I read a variety of types of books—from memoirs and fiction, to mysteries and romance novels—and each one came to me unexpectedly. In fact, I found the more I said I was going to read a book—if I added it to the stack of books on my nightstand or shared it on Instagram, for example—the slower I was in actually getting to it (or likely didn’t get to it at all). Instead, I subscribed to the “what feels good” method of selecting what to read; I picked my next read based upon how I felt when I finished the prior book. I found books from reading book reviews (The New York Times and Goodreads were helpful here), from friends, from my book club, or from a used book store. There was something kind of lovely when you don’t have a plan what to read next; stumbling upon a book builds excitement—will I love it? hate it?—and helped me find new authors and new tales.
The drawback, of course, is that I have gaps in my reading. There are books I absolutely should have read that I haven’t gotten to yet, and lots of books in my home that I haven’t read. So, for 2017, I’ve given myself a new challenge:
- I have set a goal to read 65 books.
- I will not spend more than $2 on a book. (More on why below.)
- At least 15 of the books I read will be from my own library.
- I will share reviews of these books here on Red Shutters.
One of the significant reasons why I was able to read 97 books in 2016 was because I was on medical leave, with a lot of free time. Reading was the best way for me to get through hours of not feeling my best and those long waits at the doctor’s office. (No matter how great your physician is, you always have to wait, right?) My #1 goal for 2017 is be healthier, which means I won’t be sitting around as much. I’m planning to be up and active. Also, I read a lot of shorter books in 2016 (e.g, romance novels!), and I hope to dive into longer novels this year, which necessitates a lower goal number.
That $2 Limit
How did I decide to spend only $2 on a book? Since I am on sabbatical from full-time work right now, cutting back on buying books (my weakness) is a good test of my budgeting skills and willpower. There are so many ways to read good books without spending money—namely, the library. You may have to wait for the book you want, but it’s free! (I love the library.) Thrift stores are another way to get books on the cheap. I have picked up hard covers for $2 each (hence, the $2 limit) and paperbacks for a $1 and under. If you’re an e-reader user, you can join services like, BookBub, which alerts you to e-books that are on sale or free (be warned: this can become an addiction). With so many ways to save, setting a limit on how much I am going to spend should be doable.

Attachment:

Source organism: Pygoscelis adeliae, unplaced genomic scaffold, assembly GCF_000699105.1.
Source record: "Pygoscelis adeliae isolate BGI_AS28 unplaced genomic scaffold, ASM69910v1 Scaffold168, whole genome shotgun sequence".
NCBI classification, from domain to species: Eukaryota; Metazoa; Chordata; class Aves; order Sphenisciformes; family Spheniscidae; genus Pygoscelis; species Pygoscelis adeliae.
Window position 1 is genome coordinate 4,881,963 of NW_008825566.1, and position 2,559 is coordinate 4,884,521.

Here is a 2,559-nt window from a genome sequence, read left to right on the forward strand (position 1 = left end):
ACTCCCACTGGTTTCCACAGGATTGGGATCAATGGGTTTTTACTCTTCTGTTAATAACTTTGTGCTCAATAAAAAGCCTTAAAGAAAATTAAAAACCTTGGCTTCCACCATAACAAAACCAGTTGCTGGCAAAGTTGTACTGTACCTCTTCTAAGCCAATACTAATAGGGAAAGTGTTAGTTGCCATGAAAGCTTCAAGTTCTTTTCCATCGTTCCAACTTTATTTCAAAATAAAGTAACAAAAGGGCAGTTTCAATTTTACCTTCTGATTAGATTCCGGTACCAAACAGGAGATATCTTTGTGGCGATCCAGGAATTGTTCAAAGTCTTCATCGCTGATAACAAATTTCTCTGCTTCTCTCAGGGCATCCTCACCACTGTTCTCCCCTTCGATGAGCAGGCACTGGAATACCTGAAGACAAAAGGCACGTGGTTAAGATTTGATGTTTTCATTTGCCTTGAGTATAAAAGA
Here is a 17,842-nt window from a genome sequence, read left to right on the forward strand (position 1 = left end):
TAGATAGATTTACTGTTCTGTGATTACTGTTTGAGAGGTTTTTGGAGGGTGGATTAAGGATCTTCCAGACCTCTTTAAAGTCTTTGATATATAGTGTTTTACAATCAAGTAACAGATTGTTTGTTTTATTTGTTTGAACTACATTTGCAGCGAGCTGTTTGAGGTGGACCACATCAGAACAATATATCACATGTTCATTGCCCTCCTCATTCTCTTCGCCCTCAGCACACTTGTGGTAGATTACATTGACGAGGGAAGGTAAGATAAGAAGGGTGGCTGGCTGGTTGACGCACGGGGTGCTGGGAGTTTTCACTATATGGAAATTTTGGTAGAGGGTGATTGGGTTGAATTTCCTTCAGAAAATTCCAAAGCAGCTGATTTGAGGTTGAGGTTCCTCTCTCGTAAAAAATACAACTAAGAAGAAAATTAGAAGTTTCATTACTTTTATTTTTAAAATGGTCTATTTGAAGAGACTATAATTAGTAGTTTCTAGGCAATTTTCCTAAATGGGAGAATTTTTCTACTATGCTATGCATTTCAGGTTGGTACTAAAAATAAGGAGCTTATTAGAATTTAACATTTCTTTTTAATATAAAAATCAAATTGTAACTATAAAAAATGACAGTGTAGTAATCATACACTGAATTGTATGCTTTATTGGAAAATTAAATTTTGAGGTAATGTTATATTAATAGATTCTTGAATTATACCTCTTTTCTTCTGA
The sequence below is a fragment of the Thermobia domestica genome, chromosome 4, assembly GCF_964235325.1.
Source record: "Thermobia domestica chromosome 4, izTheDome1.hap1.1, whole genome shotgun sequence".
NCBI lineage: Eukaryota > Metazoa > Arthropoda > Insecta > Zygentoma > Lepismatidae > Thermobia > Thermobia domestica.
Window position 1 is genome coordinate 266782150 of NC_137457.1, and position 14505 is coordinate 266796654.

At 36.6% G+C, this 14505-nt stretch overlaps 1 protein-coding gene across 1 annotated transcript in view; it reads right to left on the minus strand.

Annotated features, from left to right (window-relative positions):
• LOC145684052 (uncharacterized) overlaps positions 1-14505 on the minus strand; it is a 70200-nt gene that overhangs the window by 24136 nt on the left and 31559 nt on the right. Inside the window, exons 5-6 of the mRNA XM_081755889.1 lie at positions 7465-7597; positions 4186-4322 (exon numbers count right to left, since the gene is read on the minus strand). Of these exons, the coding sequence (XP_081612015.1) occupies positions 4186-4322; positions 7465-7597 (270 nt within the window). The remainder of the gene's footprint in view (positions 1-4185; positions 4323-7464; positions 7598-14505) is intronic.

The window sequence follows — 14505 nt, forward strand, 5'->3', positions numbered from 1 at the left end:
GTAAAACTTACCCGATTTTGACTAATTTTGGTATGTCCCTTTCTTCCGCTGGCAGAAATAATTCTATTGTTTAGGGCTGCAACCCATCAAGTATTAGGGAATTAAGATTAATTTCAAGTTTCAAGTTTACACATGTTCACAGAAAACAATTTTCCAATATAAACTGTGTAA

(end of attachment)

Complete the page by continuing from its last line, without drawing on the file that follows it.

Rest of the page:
Reading My Own Library
This is a bit of a confession: I have a lot of books. I haven’t counted them, but they are in every corner of our home. When we renovated our house last year, I kept asking for more and more shelves for books, to the point that one of the carpenters asked, somewhat baffled, “Just how many books do you have?” That’s when I realized that I may have a problem. And, the worst part is that I haven’t read all of them yet! I’m going to turn that around this year by reading at least 15 books from my own library.
Reviewing What I Read
I love reading, I love writing. Why not write reviews of what I read here on Red Shutters? Many of you have told me that you’re often looking for a good book to read (and a not so good book to avoid). I can help you with that! I’m looking forward to sharing my reading adventures with you.
My Favorites from 2016
Speaking of reading adventures, what were my favorite books from 2016? I was lucky to read a number of books that I still can’t shake, that I continue to carry with me, thanks to their beautiful writing and moving stories. (I read a few I wouldn’t recommend, too.) My top 12 from 2016 are:
- The Mothers by Brit Bennett
- Barbarian Days: A Surfing Life by William Finnegan
- A Little Life by Hanya Yanagihara
- Seveneves by Neal Stephenson
- Our Souls at Night by Kent Haruf
- A Manual for Cleaning Women by Lucia Berlin
- The Vegetarian by Han Kang
- A God in Ruins by Kate Atkinson (the sequel to the stunning Life After Life)
- Cloud Atlas by David Mitchell
- Purple Hibiscus by Chimamanda Ngozi Adichie
- My Name Is Lucy Barton by Elizabeth Strout
- Major Pettigrew’s Last Stand by Helen Simonson and The Curious Charms of Arthur Pepper by Phaedra Patrick (these books have similar stories—novels about men who are finding their ways after their wives have died—with very different executions, and I couldn’t chose between them)
Selecting a top 12 was hard! Ranking them was even more difficult. My criteria for selection was the combination of writing, story, and character. Did I re-read phrases or sentences because the words came together in an extraordinary way? (See Barbarian Days.) Was the story so compelling (or entertaining) that I couldn’t wait to get reading? (See A Little Life.) Do I still, months later, wonder about the characters in the story? (See The Mothers.) If I recommended it to friends, then I know it’s a winner as well. (See all of the books on this list!) Of course, I enjoyed many more that couldn’t make the list. But, that’s not a bad problem to have at all. Happy reading, friends!
Next up: My review of the first book I’ve finished in 2017, Brideshead Revisited by Evelyn Waugh.
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